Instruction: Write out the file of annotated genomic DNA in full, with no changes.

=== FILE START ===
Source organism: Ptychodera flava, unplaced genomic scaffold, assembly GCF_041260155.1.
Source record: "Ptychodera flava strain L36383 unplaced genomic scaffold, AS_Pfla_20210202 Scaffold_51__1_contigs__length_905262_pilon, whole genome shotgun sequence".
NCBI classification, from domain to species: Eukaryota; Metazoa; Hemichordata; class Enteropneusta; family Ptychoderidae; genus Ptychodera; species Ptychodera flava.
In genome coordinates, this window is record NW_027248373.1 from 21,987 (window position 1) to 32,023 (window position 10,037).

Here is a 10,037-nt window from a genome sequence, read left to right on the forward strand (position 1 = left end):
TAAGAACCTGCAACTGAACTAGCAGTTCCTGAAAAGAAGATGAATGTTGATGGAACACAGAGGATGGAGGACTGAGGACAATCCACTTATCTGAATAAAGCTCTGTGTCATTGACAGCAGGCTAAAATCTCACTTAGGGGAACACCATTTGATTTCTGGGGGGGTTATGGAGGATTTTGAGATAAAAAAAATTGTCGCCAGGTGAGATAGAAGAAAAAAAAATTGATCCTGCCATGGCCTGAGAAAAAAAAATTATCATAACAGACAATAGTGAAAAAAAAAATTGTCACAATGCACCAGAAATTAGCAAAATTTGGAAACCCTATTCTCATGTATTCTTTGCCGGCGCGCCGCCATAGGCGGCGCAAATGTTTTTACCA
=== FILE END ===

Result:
Source organism: Ptychodera flava, unplaced genomic scaffold, assembly GCF_041260155.1.
Source record: "Ptychodera flava strain L36383 unplaced genomic scaffold, AS_Pfla_20210202 Scaffold_51__1_contigs__length_905262_pilon, whole genome shotgun sequence".
NCBI classification, from domain to species: Eukaryota; Metazoa; Hemichordata; class Enteropneusta; family Ptychoderidae; genus Ptychodera; species Ptychodera flava.
In genome coordinates, this window is record NW_027248373.1 from 21,987 (window position 1) to 32,023 (window position 10,037).

Here is a 10,037-nt window from a genome sequence, read left to right on the forward strand (position 1 = left end):
TAAGAACCTGCAACTGAACTAGCAGTTCCTGAAAAGAAGATGAATGTTGATGGAACACAGAGGATGGAGGACTGAGGACAATCCACTTATCTGAATAAAGCTCTGTGTCATTGACAGCAGGCTAAAATCTCACTTAGGGGAACACCATTTGATTTCTGGGGGGGTTATGGAGGATTTTGAGATAAAAAAAATTGTCGCCAGGTGAGATAGAAGAAAAAAAAATTGATCCTGCCATGGCCTGAGAAAAAAAAATTATCATAACAGACAATAGTGAAAAAAAAAATTGTCACAATGCACCAGAAATTAGCAAAATTTGGAAACCCTATTCTCATGTATTCTTTGCCGGCGCGCCGCCATAGGCGGCGCAAATGTTTTTACCA